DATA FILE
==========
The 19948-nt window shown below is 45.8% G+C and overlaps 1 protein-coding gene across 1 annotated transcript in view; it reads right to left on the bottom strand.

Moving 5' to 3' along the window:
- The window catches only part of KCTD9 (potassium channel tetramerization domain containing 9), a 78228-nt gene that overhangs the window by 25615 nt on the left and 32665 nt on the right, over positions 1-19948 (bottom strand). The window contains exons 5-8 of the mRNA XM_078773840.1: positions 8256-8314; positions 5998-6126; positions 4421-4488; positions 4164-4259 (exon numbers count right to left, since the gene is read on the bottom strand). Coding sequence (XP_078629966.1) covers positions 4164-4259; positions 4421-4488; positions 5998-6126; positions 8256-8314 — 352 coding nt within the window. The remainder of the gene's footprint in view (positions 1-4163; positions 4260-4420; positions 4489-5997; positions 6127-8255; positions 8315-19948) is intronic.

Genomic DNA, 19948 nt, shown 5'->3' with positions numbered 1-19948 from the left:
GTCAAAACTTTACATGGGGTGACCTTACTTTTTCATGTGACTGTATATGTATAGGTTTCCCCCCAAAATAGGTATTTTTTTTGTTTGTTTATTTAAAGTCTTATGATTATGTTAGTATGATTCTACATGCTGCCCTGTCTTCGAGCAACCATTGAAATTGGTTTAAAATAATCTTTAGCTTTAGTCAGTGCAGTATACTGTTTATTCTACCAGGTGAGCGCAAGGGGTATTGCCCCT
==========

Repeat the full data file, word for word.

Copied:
The 19948-nt window shown below is 45.8% G+C and overlaps 1 protein-coding gene across 1 annotated transcript in view; it reads right to left on the bottom strand.

Moving 5' to 3' along the window:
- The window catches only part of KCTD9 (potassium channel tetramerization domain containing 9), a 78228-nt gene that overhangs the window by 25615 nt on the left and 32665 nt on the right, over positions 1-19948 (bottom strand). The window contains exons 5-8 of the mRNA XM_078773840.1: positions 8256-8314; positions 5998-6126; positions 4421-4488; positions 4164-4259 (exon numbers count right to left, since the gene is read on the bottom strand). Coding sequence (XP_078629966.1) covers positions 4164-4259; positions 4421-4488; positions 5998-6126; positions 8256-8314 — 352 coding nt within the window. The remainder of the gene's footprint in view (positions 1-4163; positions 4260-4420; positions 4489-5997; positions 6127-8255; positions 8315-19948) is intronic.

Genomic DNA, 19948 nt, shown 5'->3' with positions numbered 1-19948 from the left:
GTCAAAACTTTACATGGGGTGACCTTACTTTTTCATGTGACTGTATATGTATAGGTTTCCCCCCAAAATAGGTATTTTTTTTGTTTGTTTATTTAAAGTCTTATGATTATGTTAGTATGATTCTACATGCTGCCCTGTCTTCGAGCAACCATTGAAATTGGTTTAAAATAATCTTTAGCTTTAGTCAGTGCAGTATACTGTTTATTCTACCAGGTGAGCGCAAGGGGTATTGCCCCT